More emphasis ought to be placed on Neibuhr’s quoted last two lines, and the credit they give humanity: the courage to change what we can and the wisdom to know the difference. On our own, there’s much we can’t change. As a species, there’s far more that we can. Contenting ourselves to wait for a better day beyond our own capacities to realize is to abandon the obligation we ourselves have to make things better here and now. If there’s a God and a Heaven, great. Bonus round. But if there isn’t (and even if there is), we have a responsibility to improve our lot here and now. Cure cancer. End war and poverty. Spread out to other worlds. Stop waiting for invisible beings to come and do it for us, because they just might never show up, or if they do, they might resent us expecting them to do what we’ve been given the ability to do ourselves.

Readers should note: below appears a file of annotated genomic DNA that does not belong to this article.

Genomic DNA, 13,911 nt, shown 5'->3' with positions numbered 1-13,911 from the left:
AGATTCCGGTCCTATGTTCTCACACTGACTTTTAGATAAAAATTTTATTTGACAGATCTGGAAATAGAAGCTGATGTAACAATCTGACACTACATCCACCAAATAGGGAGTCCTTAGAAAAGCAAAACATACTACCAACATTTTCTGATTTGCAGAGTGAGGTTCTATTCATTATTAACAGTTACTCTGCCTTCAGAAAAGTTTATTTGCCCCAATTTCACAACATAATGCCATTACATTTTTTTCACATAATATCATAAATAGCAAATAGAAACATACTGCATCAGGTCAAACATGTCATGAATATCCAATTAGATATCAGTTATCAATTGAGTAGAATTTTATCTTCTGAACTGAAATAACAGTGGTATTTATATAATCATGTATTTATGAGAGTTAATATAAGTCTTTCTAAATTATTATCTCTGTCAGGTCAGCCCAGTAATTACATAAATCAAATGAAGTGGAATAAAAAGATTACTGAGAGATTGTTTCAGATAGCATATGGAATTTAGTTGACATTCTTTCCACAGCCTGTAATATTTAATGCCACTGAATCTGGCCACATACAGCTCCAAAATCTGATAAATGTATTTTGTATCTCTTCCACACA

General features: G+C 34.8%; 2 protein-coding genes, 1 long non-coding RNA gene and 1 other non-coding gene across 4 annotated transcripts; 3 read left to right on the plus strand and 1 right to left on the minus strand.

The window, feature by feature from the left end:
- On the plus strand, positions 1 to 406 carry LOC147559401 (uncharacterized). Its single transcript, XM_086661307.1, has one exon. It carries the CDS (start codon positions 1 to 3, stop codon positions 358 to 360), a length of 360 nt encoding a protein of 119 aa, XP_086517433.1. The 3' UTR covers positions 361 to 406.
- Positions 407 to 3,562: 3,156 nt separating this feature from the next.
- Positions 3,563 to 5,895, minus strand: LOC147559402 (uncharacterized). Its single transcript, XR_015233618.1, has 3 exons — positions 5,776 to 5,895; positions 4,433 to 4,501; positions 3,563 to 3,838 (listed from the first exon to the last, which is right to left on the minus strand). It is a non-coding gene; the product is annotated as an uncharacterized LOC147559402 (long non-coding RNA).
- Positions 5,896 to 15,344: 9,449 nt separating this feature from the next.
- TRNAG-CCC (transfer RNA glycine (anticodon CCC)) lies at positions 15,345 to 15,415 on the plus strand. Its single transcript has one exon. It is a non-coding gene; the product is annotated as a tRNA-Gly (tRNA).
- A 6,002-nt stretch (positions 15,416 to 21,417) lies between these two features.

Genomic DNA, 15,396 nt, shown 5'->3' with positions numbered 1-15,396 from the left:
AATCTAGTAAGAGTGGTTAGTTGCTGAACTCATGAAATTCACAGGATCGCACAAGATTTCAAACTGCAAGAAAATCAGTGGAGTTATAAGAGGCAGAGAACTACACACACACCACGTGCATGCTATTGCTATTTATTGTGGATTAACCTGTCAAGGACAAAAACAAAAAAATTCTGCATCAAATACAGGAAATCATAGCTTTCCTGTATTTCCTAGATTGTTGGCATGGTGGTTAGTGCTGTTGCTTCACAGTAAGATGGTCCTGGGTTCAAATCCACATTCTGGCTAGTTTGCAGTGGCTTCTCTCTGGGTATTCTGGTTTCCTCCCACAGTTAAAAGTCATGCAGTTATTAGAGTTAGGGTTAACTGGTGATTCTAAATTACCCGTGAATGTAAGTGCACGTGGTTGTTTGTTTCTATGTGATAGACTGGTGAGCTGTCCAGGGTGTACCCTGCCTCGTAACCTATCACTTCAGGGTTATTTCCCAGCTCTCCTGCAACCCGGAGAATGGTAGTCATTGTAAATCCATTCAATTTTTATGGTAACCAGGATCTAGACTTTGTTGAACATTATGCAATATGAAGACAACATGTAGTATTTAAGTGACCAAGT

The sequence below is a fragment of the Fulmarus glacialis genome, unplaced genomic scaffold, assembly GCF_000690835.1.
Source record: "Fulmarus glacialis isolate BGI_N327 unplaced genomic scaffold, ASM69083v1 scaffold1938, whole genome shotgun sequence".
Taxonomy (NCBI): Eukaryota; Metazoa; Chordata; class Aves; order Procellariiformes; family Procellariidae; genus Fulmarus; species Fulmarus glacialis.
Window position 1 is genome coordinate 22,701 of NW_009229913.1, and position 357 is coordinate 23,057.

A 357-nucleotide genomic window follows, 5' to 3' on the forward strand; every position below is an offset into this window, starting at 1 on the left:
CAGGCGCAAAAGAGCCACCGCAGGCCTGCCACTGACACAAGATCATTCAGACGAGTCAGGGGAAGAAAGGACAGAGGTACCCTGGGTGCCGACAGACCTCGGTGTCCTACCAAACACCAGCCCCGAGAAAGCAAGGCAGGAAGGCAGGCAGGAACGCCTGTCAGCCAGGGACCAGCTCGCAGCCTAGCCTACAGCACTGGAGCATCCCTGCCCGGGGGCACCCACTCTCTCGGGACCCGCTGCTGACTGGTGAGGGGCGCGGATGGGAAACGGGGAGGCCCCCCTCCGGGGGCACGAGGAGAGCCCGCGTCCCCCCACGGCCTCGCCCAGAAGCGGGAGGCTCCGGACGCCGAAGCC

I suspect the point might be made I’m pitching the ball too high here; that you’re speaking of our individual lives. And yes, being the sort of civilization that we are now, with most of our fundamental needs seen to almost automatically, that biological urge to improve things for the sake of doing so has the potential to go haywire, as the border collie who needs to work can make a poor pet locked up in a house. And so, yes, it has a tendency to make us avaricious and neurotic. The ubiquity of suicides, both deliberate and accidental, in the entertainment industry is probably the most obvious instance; the venality of the plutocratic hierarchies of our corporate world a close second (the arguably the far more wicked because it’s deliberately externalized). In such instances your words find their truest merit: to identify when striving for something will in fact cause suffering either to oneself or others… serenity is also a human goal driven by dissatisfaction, of course. Whether it’s achievable without instituting a whole other neurosis is debatable. Clearly, a balance needs to be struck. But if real serenity became widespread, I think the effect on our society would be devastating. It would be as though all mankind took heroin at once. Such complacency would be the death of motivation. Human achievement would end.